It’s not easy in the short-term if you’ve been caught off guard, but in the medium to long term creating a company policy with a list of eligibility criteria for prospective students. Consider including criteria such as how long a worker has been at your company, recent KPIs, and limiting inclusion to certain growth departments.
Creating an inclusion list is, in a sense, what every university and college does anyway. Ensure your employees understand the policy to reduce feelings of inequality when an employee fails to make the cut.
Provide incentives for completion
If you’ve forked up the funds to invest in your company’s human capital, and your employee has met you half-way and studied hard to complete the course, it’s incumbent upon you to make sure they have an incentive to stay around.
“But I’ve already paid for their study,” you say. That might be true, but ideally new qualifications should make them more valuable to your company (if not, perhaps you agreed on the wrong course) so their services should be worth more. You don’t want to fund someone’s study only for them to leave for richer pastures immediately afterwards.
Incentives predominantly revolve around money, but don’t assume to know what your employee may or may not want. Sit down with them over a coffee and ask what they’d like out of completing their studies. They may favour more flexible working hours, to move to a different area of the business, greater responsibility, or the use of a company car or another fringe benefit. Discuss what’s possible and negotiate the most practical outcome based on what you think their new role may be worth.
It’s vital you consider your business’s culture when contemplating if you should start paying for education. If your business, for instance, is built on hard work with little interaction between employees or management, then a mercurial attitude may be present and it’s likely you’ll see a greater percentage of workers jump ship on completion of their studies.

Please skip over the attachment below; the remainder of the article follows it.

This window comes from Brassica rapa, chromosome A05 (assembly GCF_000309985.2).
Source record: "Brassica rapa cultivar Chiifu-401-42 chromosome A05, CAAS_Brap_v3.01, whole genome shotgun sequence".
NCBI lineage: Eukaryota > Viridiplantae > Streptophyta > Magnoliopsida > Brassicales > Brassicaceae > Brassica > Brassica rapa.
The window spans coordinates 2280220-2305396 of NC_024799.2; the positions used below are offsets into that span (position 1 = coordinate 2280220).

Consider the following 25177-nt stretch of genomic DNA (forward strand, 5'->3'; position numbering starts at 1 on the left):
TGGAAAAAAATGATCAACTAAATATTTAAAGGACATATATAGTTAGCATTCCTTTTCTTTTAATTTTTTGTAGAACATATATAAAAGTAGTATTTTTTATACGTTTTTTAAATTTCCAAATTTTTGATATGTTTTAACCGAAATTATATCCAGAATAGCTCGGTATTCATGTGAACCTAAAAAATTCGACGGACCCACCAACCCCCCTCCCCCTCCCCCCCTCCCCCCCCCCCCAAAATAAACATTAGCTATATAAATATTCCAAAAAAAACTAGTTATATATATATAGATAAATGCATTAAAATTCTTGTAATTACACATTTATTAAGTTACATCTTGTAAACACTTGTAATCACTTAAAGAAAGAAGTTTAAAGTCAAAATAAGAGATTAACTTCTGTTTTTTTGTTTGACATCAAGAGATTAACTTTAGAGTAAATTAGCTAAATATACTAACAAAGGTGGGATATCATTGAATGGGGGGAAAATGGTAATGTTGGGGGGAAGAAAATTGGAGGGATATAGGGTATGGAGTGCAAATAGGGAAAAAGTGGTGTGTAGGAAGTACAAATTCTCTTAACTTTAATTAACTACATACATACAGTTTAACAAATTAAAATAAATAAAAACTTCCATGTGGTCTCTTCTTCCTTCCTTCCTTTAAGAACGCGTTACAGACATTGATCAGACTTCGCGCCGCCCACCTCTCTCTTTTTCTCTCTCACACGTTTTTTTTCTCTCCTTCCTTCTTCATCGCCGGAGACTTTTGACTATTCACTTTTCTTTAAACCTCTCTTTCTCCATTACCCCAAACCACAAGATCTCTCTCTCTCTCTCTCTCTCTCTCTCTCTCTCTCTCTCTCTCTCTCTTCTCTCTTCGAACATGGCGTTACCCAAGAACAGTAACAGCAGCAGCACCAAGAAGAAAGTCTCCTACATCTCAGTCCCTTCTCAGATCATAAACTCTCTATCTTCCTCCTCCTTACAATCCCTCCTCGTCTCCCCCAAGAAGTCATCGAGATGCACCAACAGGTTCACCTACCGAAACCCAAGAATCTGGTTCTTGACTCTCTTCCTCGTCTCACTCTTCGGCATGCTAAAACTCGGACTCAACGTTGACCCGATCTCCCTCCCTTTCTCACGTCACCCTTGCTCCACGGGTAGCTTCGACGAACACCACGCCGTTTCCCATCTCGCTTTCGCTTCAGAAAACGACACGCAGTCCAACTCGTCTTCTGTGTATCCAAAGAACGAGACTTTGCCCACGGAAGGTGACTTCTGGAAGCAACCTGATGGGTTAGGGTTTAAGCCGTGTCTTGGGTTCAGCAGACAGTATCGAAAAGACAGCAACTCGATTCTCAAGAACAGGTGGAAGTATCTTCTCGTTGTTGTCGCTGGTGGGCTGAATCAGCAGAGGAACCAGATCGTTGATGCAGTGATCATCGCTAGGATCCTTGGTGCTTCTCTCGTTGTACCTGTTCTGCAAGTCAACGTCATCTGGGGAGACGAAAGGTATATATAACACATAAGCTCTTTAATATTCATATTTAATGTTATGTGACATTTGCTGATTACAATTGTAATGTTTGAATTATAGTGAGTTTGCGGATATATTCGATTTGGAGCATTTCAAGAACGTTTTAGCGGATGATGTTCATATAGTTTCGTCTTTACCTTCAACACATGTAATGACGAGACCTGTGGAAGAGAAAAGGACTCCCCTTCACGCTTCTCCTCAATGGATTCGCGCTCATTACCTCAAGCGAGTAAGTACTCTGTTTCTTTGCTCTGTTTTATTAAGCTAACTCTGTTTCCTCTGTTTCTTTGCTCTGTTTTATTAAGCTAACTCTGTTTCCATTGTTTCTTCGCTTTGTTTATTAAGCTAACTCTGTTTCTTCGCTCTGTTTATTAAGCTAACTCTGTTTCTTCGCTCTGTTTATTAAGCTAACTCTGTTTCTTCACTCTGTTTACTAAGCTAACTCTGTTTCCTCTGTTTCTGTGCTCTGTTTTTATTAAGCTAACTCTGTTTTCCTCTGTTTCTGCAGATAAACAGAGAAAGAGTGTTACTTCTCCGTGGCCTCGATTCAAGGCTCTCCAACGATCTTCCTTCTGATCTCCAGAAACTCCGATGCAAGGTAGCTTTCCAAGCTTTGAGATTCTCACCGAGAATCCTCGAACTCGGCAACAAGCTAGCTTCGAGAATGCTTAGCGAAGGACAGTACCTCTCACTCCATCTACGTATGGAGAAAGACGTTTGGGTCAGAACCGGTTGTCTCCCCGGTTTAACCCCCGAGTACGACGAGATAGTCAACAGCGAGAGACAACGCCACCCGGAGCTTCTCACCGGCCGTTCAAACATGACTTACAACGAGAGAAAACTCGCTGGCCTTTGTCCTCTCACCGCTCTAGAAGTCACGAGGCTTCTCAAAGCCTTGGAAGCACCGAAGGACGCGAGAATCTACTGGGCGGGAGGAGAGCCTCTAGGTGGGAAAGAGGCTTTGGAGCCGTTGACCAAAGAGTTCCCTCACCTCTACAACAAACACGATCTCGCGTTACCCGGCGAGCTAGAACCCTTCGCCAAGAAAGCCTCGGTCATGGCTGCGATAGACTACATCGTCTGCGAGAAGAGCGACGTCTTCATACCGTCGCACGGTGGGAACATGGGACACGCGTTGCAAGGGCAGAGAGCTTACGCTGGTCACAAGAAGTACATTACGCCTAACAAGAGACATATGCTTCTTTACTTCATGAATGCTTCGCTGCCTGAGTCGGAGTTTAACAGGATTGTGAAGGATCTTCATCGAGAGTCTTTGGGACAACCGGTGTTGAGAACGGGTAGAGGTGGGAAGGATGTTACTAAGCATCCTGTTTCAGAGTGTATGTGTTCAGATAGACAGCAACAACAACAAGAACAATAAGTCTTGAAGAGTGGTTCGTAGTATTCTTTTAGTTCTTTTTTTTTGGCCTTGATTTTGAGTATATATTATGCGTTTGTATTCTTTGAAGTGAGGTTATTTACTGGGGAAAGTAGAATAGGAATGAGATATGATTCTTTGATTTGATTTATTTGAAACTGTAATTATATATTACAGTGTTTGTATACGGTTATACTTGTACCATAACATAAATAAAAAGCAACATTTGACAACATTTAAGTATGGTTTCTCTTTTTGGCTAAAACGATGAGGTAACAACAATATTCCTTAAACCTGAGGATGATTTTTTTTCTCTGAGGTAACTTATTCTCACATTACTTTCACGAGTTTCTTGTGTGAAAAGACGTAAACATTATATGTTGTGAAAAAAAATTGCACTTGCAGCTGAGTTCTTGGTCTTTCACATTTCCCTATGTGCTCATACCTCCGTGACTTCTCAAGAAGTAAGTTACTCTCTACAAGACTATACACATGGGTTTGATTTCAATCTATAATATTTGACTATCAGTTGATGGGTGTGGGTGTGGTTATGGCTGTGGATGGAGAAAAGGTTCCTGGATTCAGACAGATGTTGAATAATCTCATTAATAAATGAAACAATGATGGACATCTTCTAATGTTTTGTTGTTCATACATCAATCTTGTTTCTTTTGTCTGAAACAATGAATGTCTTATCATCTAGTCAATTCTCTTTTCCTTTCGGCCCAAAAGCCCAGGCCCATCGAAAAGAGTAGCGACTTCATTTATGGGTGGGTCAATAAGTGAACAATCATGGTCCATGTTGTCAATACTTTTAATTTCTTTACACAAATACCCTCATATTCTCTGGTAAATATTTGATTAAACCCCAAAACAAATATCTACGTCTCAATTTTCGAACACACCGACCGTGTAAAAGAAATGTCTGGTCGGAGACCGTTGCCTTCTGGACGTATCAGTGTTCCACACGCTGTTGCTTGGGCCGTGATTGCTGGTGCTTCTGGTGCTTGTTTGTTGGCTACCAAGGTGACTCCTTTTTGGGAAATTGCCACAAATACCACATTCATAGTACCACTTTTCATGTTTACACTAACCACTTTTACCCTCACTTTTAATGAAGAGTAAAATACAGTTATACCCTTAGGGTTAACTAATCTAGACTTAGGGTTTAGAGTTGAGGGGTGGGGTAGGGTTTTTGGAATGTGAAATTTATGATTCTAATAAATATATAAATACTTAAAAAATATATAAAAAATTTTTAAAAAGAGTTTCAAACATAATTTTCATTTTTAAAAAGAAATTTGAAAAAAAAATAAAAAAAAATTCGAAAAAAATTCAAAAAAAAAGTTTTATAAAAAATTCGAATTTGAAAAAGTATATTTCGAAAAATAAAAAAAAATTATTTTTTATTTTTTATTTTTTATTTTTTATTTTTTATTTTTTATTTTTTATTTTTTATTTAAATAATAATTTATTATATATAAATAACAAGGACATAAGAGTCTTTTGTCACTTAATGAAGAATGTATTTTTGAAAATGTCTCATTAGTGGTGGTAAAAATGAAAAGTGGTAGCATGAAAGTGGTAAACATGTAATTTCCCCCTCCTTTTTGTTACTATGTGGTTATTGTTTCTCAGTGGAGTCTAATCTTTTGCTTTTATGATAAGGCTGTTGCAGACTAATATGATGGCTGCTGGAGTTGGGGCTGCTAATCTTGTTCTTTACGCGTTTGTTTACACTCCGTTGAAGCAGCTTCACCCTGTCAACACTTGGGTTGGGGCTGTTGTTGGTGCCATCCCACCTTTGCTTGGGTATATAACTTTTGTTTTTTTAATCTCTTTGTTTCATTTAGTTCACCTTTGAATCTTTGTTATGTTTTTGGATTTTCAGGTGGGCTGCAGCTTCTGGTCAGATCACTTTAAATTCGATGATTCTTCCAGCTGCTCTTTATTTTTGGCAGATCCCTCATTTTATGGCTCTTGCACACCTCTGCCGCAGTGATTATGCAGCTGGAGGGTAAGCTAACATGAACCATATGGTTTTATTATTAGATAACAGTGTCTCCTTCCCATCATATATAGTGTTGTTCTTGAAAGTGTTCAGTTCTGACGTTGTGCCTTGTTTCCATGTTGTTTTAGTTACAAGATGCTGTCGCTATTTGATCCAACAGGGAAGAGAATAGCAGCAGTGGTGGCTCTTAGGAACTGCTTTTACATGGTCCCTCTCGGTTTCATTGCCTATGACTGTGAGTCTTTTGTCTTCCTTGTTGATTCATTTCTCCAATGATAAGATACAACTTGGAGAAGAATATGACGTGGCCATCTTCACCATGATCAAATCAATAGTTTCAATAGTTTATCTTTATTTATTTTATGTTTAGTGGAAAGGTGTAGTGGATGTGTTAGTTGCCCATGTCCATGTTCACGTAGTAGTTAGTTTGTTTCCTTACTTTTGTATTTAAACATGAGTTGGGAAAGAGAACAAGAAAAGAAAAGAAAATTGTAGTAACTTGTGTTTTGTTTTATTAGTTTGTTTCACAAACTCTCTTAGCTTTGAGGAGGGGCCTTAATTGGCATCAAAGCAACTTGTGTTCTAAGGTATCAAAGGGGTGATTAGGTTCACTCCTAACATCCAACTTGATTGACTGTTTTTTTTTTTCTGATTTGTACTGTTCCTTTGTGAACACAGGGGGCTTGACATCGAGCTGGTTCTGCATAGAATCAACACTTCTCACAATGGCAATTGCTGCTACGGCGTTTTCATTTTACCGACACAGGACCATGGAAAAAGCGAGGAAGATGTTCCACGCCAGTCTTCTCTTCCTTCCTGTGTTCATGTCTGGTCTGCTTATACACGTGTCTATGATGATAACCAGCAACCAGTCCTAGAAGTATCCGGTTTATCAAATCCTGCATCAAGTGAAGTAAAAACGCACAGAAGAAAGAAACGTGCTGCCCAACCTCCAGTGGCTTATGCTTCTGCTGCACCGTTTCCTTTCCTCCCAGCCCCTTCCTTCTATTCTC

On the other hand, if you’ve fostered a business where workers are learning from each other, particularly through the apt use of mentors, it’s likely your workers will see their diploma or certificate as one component of their overall professional development and stay on for a sustained period.
Learning off more senior people is a huge boon for less experienced workers. Not only does it grant them insight into the hard skills of the job, but mentors can also provide professional wisdom and act as sounding boards during seasons of difficulty.
Making corporate upskilling count
The best businesses have the best people. Investing in your workers with your company funds can be a daunting and risky proposition, but in some instances, it’s going to be essential.
It all comes down to how you see your business growing and if you think you can provide the necessary incentives to keep quality workers around after they’ve completed their studies. Succeed in creating that quality culture, one that develops and invests in your workers, and further education can only be a good thing.
If you are interested in discussing your employee upskilling options, feel free to browse our courses or give us a call on 1300 009 924. We also have B2B options for corporates looking to create a larger scale employee upskilling program.